F.A.Q. for Prospective Parents
You can complete the initial application online, and Heartfelt Calling will follow up with you to explain some of the additional requirements of the licensing process.
Or, you can call Heartfelt Calling at 1-888-828-3555. Heartfelt Calling staff will complete a 3 page initial application over the phone and review some of the additional requirements of the licensing process with you.
In order to become a foster parent, a person must be committed and devoted to providing a safe, nurturing, and temporary home for children in care. Additional qualifications include cleared criminal background checks as well as cleared medical reports from the family physician.
Children in foster care are typically children of different ages and ethnicities who come from neglectful and / or abusive homes.
Yes. It is very common for foster parents to balance work and parenting children who are in their care.
Foster parents receive a monthly board rate stipend for each foster child placed in their home. The board rate stipends vary depending on the age of the child and the special needs of the child. Foster children should receive medical insurance through Medicaid and a clothing allowance.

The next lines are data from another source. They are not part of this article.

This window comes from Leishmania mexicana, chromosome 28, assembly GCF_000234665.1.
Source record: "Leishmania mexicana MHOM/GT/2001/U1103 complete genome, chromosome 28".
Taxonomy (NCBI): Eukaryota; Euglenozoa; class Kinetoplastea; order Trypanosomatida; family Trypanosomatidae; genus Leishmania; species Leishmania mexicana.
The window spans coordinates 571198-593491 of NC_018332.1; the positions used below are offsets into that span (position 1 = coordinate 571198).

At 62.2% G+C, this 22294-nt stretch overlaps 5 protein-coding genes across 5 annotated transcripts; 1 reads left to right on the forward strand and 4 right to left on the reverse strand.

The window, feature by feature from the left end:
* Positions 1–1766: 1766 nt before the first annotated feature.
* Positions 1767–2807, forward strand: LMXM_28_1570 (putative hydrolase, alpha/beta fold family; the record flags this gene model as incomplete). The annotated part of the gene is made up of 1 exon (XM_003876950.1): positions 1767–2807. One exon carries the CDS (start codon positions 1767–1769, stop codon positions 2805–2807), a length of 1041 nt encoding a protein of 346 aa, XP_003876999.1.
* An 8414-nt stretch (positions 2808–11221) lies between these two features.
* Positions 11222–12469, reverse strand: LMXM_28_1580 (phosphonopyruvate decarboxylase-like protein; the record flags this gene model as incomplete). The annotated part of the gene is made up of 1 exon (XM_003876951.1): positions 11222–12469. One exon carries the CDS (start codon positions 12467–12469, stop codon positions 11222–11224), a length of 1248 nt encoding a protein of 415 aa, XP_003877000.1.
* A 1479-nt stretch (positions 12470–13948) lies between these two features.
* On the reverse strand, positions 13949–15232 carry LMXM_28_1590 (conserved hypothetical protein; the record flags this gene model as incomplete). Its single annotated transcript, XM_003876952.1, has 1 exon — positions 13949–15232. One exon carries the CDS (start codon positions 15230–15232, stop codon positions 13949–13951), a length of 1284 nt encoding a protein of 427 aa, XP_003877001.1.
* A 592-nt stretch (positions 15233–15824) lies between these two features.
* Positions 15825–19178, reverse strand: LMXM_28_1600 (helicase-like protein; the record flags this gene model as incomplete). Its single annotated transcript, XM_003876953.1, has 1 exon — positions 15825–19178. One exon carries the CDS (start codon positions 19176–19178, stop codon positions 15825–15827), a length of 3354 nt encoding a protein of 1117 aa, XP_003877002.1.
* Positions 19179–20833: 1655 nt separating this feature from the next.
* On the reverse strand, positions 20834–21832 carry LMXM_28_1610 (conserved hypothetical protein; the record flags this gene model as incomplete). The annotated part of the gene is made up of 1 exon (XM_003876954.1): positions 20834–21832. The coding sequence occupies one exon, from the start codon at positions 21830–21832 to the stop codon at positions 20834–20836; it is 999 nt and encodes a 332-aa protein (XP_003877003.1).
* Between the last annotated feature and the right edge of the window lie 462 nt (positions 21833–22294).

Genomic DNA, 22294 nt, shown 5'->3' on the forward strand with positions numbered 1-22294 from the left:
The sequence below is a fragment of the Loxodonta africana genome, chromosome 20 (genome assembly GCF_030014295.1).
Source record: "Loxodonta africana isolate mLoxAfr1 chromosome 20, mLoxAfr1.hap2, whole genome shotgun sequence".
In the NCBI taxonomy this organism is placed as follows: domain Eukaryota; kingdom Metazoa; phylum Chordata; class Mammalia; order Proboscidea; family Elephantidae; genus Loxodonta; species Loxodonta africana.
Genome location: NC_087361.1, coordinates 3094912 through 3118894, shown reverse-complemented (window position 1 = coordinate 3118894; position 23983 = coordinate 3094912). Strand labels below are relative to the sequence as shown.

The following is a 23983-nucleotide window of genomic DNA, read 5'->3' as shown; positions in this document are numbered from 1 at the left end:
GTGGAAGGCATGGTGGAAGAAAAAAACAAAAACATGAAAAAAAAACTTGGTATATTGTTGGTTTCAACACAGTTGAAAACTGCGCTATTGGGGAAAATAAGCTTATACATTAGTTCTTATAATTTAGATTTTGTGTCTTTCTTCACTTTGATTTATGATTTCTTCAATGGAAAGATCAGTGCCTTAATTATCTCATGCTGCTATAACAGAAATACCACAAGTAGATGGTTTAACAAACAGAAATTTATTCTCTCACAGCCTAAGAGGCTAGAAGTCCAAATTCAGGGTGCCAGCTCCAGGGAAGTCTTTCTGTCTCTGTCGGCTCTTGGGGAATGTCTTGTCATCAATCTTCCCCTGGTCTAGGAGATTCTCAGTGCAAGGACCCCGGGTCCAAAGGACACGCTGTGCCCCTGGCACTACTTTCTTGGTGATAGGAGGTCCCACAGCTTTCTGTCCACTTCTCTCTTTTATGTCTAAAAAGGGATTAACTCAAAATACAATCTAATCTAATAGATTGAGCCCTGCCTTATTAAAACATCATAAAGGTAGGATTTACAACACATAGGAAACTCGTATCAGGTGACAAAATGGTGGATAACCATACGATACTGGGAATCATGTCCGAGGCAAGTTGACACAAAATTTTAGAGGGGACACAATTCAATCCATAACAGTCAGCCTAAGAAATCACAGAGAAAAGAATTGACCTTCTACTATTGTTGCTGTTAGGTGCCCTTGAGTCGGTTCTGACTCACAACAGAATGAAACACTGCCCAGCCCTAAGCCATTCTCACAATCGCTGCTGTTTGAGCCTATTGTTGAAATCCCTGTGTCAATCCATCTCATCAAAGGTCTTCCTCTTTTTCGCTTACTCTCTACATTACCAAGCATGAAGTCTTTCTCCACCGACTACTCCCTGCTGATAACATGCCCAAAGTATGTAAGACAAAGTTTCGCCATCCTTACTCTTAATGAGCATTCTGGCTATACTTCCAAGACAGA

The SC Foster Parent Association lists local associations on its website, click here for more information. The SC Foster Parent Association will can link you with another foster parent for support or you can connect with other foster parents at local association meetings that are held monthly throughout the state.
Respite care is a support offered to foster parents; it is a temporary “break” from caring for a foster child during which short-term placement with another licensed foster parent is arranged for the child. Respite arrangements vary based on the needs of the foster child and foster parent.
The process can be relatively easy, especially when potential foster parents are devoted to cooperating with the agency to complete all of the necessary licensing requirements in a timely manner.
Licensing requirements include:
• Completed application
• Completed 14 hours of training
• Criminal background check, finger printing & check of the Central Registry of Abuse & Neglect for all household members 18 years & older
• Completed sex offender registry check for household members 12 years & older
• Enough bedrooms in the home to accommodate children in foster care
• Completed home study
• Personal references, financial information & medical reports for family members
• Successful fire, health & sanitation & lead inspections of the home
Potential foster parents are required to complete 14 hours of “Pre-Service” training. This training is offered through the SC Foster Parent Association and must be completed as part of the licensure process. This training provides potential foster parents with information regarding the roles of foster parents and others involved in the child welfare system; it provides information about what is required of foster parents in order to care for foster children.
Foster care is temporary care. The goal is to reunite the child with birth parents or relatives whenever possible and child welfare professionals depend upon foster parents to assist in this process. If the child becomes available for adoption, foster parents may apply to adopt. The child’s best interest is the primary consideration when selecting a forever family.